Jump-Start Your Spring Turf with Growth Covers

As winter wanes and the snow and cold recede up north, many groundskeepers find their backs against the wall in the early part of Spring with the fast-approaching baseball and softball seasons. It’s not uncommon for colleges and high schools in colder climates to have their schedules begin as soon as the snow melts.

With such little time for field prep before those first pitches, how does a groundskeeper get the ballfield grass areas perked up and growing and ready for the traffic?  Turf blanket growth covers. That’s the secret weapon.

These covers can help enhance and extend the fall growth period, but they can also big a big help for accelerating spring green-up as well. Turf growth covers encourage the turf grass to begin vertical growth sooner than turf that is not covered.

What is a turf blanket or growth cover, and how does it work?

These covers are usually made of lightweight, loosely woven plastic materials that create a greenhouse effect on the turf canopy when deployed onto the field surface. The translucent material allows the sunlight’s radiation to penetrate through and warm the turf grass and soil beneath the cover.

Growth Cover In Use Depending on the time of year, the temperature under the cover can be 20° to 30° warmer than the temperature outside the cover. This warms the ground much more quickly. It wakes the turf and begins the photosynthetic process to provide green-up and vertical growth as the soil temperature increases.

The loosely woven fabric allows rainfall in, permits the exchange of gases (CO2 and O2), and acts as a relief valve from too much heat building up under the cover.

Start your growth in late winter, don’t wait until spring.

For spring green-up purposes, place the turf blanket onto your field as soon as the snow has cleared the field.

If the high school teams are looking to practice on the field early in the spring, they should stay off of them until the frost has left the soil profile.  If they do plan to use the field, the teams should remove the growth cover, and then after practice place them back on the turf.

The recommended use of growth covers is on the infield grass and foul territories. These are the areas with the highest wear potential, so you want to get that turf growing as quickly as possible.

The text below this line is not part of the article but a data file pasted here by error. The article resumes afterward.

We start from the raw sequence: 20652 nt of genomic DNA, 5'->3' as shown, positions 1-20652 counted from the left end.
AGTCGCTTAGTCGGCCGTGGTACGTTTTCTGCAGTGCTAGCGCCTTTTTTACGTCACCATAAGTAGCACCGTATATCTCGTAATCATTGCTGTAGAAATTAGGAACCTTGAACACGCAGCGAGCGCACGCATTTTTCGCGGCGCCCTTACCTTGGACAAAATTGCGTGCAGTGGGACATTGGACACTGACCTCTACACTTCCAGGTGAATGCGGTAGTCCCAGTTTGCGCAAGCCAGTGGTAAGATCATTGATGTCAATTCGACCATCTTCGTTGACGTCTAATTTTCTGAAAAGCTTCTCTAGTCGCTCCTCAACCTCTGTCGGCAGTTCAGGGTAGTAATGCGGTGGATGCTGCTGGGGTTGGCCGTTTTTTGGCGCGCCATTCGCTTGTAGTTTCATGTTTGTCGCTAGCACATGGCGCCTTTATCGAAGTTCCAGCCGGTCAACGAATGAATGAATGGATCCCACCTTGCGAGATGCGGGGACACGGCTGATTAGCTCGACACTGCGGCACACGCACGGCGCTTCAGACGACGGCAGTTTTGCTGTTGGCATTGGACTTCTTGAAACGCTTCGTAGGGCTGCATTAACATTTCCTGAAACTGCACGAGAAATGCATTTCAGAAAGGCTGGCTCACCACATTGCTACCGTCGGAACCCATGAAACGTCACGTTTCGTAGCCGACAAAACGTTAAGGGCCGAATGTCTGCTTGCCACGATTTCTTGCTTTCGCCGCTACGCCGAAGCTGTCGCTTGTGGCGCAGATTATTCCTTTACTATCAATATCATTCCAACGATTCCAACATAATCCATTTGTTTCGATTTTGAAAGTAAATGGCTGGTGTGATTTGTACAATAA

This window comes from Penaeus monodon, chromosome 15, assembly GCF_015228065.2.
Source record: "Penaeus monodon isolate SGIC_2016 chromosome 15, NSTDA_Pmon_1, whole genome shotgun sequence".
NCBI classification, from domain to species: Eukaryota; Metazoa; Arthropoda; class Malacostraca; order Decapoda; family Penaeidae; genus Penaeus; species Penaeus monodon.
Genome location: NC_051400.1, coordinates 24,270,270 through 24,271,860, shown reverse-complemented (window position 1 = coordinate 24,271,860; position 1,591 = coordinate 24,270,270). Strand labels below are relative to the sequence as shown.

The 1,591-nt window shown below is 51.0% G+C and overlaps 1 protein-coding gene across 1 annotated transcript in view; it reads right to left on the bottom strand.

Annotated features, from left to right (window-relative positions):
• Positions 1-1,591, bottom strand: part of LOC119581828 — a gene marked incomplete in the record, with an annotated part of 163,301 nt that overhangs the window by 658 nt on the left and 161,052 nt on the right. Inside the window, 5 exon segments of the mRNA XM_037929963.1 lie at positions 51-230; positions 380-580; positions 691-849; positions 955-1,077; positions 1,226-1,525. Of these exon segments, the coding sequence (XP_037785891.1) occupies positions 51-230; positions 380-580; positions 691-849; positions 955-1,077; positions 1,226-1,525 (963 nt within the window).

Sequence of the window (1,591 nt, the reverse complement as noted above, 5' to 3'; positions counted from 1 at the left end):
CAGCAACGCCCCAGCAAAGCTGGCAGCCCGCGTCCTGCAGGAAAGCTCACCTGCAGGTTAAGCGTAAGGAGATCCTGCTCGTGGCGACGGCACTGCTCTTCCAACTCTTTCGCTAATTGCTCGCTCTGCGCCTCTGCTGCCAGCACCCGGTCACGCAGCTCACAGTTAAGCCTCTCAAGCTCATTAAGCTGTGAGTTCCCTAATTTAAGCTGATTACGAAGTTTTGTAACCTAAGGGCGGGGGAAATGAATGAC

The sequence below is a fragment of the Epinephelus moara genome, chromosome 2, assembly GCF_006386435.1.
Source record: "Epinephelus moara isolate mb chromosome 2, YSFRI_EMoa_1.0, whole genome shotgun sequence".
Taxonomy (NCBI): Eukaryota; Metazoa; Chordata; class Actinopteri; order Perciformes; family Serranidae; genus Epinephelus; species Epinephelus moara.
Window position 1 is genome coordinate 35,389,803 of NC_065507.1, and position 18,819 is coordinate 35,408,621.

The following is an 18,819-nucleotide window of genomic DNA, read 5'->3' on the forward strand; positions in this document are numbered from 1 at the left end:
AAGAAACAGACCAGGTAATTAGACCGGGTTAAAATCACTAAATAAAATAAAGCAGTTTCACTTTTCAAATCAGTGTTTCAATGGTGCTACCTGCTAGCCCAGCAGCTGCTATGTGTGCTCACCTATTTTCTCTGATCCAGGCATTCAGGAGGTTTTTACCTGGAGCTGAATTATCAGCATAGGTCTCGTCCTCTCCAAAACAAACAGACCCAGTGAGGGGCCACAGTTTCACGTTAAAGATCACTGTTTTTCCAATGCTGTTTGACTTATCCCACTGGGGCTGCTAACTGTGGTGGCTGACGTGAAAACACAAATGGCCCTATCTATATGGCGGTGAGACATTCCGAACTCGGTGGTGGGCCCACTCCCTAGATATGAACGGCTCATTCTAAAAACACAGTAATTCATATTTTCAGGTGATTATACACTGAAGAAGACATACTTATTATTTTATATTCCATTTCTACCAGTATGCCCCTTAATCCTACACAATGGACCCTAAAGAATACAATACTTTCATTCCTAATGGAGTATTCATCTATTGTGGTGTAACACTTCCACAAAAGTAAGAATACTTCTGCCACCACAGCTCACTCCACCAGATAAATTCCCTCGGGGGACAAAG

PRO TIP:  We recommend purchasing a soil thermometer to monitor your soil temperature at a two-inch depth on your field. You’ll want to measure twice — once under the growth cover and once where turf is uncovered. For more accurate comparisons of data, be sure to record the temperatures at the same time each day. Record measurements in the morning, and then again in the afternoon. With these measurements you’ll be able to more accurately monitor the effectiveness and progress of the turf growth covers.

Get to lush, green turf by March.

SUNY Growth Cover Results

Photo credit: SUNY Orange Baseball (Twitter: @sunyoccbaseball)

When early spring comes, you’ll notice your turfgrass has greened-up and has started to show vertical growth after the turf covers have had a chance to do their job. You might start thinking of removing the covers… but reconsider.

The grass will have grown based on the air and soil temperatures under the cover and will not likely be ready to return to the sharp hit of cooler air. Instead, I suggest removing the covers during the day and replacing them at night to ease the turf grass back into the still-cooler temps. Do this for up to a week before removing the covers permanently. The result will be turf grass that looks like it is hitting mid-season form, and your ball season can get fully underway without turf worries.

Start turf blanket use in the fall.

Don’t forget, these covers have great success in the fall for extending the growing season during fall sports like football and soccer. They work incredibly well at germinating late-seeding projects, and give those young seedlings a good start heading into winter — which means faster green-up in the spring.

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Related article: Tuck In Your Turf This Fall

Paul Zwaska

A former head groundskeeper for the Baltimore Orioles, Paul has been with Beacon for more than two decades. Among his many accomplishments he authored Groundskeeper University, the first online ballfield maintenance training venue. Paul continues to seek innovative ways to help groundskeepers.

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